Something that has unexpectedly been on my heart lately is whether or not Cross Training – the ministry I’ve been a part of for the last four years – is where I’m supposed to be this year. The thought first crept into my mind a few days before the kick-off barbecue a week ago. Cross Training is primarily a ministry designed to reach out to the athletes of U of O, Lane Community College, or Northwest Christian University. I’m not an athlete. I have yet to be an athlete during my college career and with as much as I don’t work out, I probably won’t be an athlete. Some may think really shouldn’t play a factor in choosing a ministry to be a part of, but for me it does.
At some point within a community of believers, an individual has to feel comfortable about who he or she is and how the rest of that community feels around him or her. But when you’re a non-athlete in an athlete’s community, even though everyone may like you, you just begin to feel awkward or out of place. Or at least I have started to. This is something that I’ve been praying over for the last week and I think I finally received my answer.
Ministries can only have as much impact as we allow them to. If we give only a small portion of our time, energy, and effort, then we probably won’t receive much. But if we dedicate more of ourselves to engaging the people around us, to hear where they’re from, what they believe, what their story is, then perhaps – even if we don’t notice it at first – we’ll begin to feel a growth in the Lord that we probably didn’t anticipate. And from my short experience with God, the unexpected leaps and bounds in the faith are the most strengthening.
A major reason why I didn’t feel that Cross Training was the ministry for me anymore was because I didn’t believe that I could really engage the athletes. I didn’t feel like I could relate very well to them since their lifestyles are drastically different from mine. From the early morning to the late night, the athletes that I know are frequently busy in their efforts to exceed academically and athletically. I doubt I could ever operate well under their schedule.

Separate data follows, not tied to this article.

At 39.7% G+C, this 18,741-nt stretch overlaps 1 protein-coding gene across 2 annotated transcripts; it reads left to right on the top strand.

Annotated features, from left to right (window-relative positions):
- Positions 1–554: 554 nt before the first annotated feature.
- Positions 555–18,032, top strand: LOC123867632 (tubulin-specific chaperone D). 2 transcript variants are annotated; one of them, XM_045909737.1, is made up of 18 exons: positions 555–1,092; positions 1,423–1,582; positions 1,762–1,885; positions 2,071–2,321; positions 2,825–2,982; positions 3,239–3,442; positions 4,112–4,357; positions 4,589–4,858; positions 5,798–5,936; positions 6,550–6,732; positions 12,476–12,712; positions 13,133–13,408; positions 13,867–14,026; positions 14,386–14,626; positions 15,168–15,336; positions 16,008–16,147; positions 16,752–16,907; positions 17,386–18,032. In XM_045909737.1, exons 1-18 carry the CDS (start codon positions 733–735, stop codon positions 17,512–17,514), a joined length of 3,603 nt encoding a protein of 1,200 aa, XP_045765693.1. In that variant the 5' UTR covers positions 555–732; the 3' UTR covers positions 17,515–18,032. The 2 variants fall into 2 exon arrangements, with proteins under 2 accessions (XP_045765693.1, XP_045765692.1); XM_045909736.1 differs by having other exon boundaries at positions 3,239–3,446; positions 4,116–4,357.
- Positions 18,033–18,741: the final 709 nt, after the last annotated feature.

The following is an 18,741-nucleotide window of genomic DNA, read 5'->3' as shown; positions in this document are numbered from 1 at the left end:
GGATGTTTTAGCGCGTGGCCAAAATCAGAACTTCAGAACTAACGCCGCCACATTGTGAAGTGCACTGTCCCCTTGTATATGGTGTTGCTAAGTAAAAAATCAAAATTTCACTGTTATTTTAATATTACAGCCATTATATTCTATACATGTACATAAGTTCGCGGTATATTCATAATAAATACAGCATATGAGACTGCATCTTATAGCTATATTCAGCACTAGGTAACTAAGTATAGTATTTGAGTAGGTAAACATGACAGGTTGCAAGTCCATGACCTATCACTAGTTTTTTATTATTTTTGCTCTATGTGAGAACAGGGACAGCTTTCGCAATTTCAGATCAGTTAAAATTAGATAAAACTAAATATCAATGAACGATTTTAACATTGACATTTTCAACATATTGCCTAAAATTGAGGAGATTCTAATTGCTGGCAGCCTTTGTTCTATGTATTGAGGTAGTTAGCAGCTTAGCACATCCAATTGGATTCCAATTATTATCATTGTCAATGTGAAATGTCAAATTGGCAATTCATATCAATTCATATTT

What I realized tonight, though, is that simply because I live a very different lifestyle from most athletes does not mean I’m unable to relate with them. Essentially, I used this idea as an excuse so I wouldn’t have to open myself up anymore than I already have. But as C.S. Lewis once said, God wants all of us. He doesn’t care for the excuses we make; He wants every inch of us – every inch of our hearts, souls, and minds. And that means, at least for me, I ought not to run simply because I feel awkward or out of place. Instead, I should embrace the awkwardness.
Reading through the gospels – and especially John where Jesus talked with a Samaritan woman – I see a common theme within early Christianity; the refusal to divide. In true Christianity – that is, what Jesus taught – the differing denominations and church branches were never supposed to exist. From the very beginning of Jesus’ ministry, we were supposed to love each other as fellow brothers and sisters in the faith. And in many situations, this means we just might have to embrace socially awkward situations, like being a non-athlete at an athlete’s ministry.
An example comes from Acts 11:18; “When they heard these things they fell silent. And they glorified God, saying, “‘Then to the Gentiles also God has granted repentance that leads to life.’” My eyes caught onto the possible-meanings of “they fell silent.” I believe that was Christianity’s first awkward moment. Let me explain; early Jewish Christians, as we see in Scripture, believed that Christ was Messiah, but that you still had to abide by many of the Old Testament laws, specifically what is in the Torah – the first five books of the Bible. Part of these rules from the Torah involved not eating with “commoners” or “Gentiles” for they were non Jews and they just simply didn’t associate with them. And then all of a sudden Peter reveals that the Gentiles, too, were to be treated as God’s people in the faith.
So if Gentiles were allowed back then to eat with Jews and worship Jesus together, side-by-side, then I, too, can engage and worship God with athletes. It’ll be awkward, yes, but that’s just it; it has to be awkward for a little bit. Our human nature is so utterly flawed that it is no longer perpetually comfortable to love and honor God with everything we do. In many, many ways we must now struggle and strain to pour our lives out for Him. And in other ways, also, we must embrace the awkward feelings when approaching a new or just different crowd. Those awkward feelings are there to tell us we’re doing things right, sort of…